The call to protest in English, 1894.

A SOLEMN PROTEST.

The People of Hawaii protest against the New Constitution and Mr. Dole’s Republic.

This afternoon at five o’clock the loyal citizens of Hawaii will meet on Palace Square, and enter a solemn and earnest protest against the infamous outrage, which it is proposed to perpetuate on Wednesday—the proclaiming of a republic of filibusters, the proclamation of a constitution framed by aliens and for the sole benefit of certain classes.

The temporary power invested in the provisional government was obtained through a most contemptible conspiracy, and through underhanded tricks. The revolt of January 1893 was not the outcome of a spontaneous outburst of the popular will. It was the most contemptible act on record in history. The hired brigand John L. Stevens used his brief authority to further this scheme. The country which he represented disavowed his actions and thought that the honor of the United States was saved by dismissing him, and in six lines in a message to congress rebuking him.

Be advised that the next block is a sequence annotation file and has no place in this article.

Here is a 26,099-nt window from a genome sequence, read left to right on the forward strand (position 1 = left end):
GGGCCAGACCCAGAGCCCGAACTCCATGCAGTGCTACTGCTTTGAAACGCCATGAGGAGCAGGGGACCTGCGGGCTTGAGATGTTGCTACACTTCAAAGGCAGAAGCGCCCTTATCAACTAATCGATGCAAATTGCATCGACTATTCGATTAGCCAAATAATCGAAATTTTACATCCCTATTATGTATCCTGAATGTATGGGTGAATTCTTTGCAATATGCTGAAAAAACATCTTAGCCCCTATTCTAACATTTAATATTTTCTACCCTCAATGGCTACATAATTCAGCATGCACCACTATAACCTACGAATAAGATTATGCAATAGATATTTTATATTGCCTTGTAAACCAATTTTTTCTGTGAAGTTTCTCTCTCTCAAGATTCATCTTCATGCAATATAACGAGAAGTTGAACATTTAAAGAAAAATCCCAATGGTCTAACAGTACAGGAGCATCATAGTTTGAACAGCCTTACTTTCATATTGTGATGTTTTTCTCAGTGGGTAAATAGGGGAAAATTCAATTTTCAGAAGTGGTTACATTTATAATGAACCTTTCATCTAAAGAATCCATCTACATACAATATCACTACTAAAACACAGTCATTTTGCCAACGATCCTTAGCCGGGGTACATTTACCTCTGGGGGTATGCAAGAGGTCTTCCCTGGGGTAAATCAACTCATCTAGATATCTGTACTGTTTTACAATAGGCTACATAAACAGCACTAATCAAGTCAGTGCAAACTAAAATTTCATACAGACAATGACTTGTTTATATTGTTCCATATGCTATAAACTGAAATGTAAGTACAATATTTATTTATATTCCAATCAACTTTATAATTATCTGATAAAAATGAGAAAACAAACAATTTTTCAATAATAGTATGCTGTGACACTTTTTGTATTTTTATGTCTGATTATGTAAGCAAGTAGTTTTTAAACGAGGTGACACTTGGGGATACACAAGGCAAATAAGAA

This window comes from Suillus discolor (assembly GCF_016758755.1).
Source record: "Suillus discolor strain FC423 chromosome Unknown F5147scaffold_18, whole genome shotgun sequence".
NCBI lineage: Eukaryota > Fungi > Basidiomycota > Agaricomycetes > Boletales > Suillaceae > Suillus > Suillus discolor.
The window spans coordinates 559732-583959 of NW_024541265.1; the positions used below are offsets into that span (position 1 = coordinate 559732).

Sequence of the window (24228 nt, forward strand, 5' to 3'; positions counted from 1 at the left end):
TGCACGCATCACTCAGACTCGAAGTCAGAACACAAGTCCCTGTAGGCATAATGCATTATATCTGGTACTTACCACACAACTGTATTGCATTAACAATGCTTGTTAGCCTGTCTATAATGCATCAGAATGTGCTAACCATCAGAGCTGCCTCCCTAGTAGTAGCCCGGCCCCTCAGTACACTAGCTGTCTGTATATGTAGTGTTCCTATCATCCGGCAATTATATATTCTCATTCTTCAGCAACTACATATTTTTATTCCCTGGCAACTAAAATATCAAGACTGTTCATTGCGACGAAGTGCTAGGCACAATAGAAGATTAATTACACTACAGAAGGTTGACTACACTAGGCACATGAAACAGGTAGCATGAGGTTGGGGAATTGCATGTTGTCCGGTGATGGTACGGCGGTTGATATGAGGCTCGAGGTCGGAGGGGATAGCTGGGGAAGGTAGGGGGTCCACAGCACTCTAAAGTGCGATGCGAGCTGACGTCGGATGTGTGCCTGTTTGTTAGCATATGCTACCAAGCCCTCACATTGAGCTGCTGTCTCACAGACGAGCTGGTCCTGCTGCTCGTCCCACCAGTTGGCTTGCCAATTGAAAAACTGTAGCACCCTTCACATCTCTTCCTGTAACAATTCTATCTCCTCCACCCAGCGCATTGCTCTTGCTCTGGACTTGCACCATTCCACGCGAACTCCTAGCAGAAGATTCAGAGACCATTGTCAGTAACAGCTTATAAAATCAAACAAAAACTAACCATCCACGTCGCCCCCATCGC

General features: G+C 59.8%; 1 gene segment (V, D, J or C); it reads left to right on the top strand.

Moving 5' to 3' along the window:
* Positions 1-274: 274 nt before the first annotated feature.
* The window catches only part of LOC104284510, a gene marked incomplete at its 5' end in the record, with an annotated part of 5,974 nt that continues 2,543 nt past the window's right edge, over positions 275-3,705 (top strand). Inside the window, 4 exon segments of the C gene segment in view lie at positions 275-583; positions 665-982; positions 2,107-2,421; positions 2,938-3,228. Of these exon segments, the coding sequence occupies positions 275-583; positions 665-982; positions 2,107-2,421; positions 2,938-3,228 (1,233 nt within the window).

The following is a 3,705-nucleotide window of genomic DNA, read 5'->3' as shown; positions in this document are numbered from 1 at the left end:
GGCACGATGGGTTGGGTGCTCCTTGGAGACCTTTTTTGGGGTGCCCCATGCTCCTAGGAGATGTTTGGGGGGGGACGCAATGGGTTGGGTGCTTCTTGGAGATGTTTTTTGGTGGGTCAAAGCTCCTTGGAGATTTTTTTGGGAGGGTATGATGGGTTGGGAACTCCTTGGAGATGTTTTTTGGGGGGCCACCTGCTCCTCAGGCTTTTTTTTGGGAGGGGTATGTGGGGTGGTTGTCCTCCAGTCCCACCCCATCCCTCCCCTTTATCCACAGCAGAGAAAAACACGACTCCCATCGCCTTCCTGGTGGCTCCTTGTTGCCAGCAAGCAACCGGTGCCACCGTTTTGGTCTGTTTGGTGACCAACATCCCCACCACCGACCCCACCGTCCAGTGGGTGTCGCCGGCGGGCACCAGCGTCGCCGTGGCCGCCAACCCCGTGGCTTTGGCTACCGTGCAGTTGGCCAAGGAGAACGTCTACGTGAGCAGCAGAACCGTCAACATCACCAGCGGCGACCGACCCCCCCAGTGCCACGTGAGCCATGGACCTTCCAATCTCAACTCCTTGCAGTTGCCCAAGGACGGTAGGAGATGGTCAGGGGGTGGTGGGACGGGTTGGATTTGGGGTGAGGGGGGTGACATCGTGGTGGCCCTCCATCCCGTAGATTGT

The world thinks differently, and there are no reasons to believe hat President Cleveland will allow himself, and his administration to be covered with infamy by leaving an admitted wrong unrepaired.

In this, the fin de siecle, the bloody ravage of war and revolution is out of fashion and arbitration has taken the place of force. But, it is necessary to show to the world that the Hawaiian People are not participating in the revolutionary movement of the oath-breaking ex-Judge, who now maskerades as a president of a republic. The People of Hawaii believe in self-government and, by the Heavens they will have it. The people shall rule. The will of the people shall be the force which makes the government.

When, this afternoon, Hawaiians and foreigners be the Anglo-Saxons, Portuguese or Chinese, stand sholder to shoulder and listen to J. O. Carter, Hawaii’s best citizen, reading the protest of Hawaii against the usurpers the loyal men they can rest assured that their protest will be heard and echoed all over the civilized world, and that the unrelenting and solid opposition to the junta, now calling themselves a republic, will be supported and admired by every power that knows the existence of these fair isles. Let therefore every man, woman and child of every race, nationality and birth be present on Palace Square, and by their presence testify to the true desire of the people of Hawaii, and quietly, orderly and peacefully prove to the world that the new government is unpopular, detested, and created against the will of the Hawaiian nation.

(Hawaii Holomua, 7/2/1894, p. 2)

A SOLEMN PROTEST.

Hawaii Holomua, Volume III, Number 153, Page 2. July 2, 1894.

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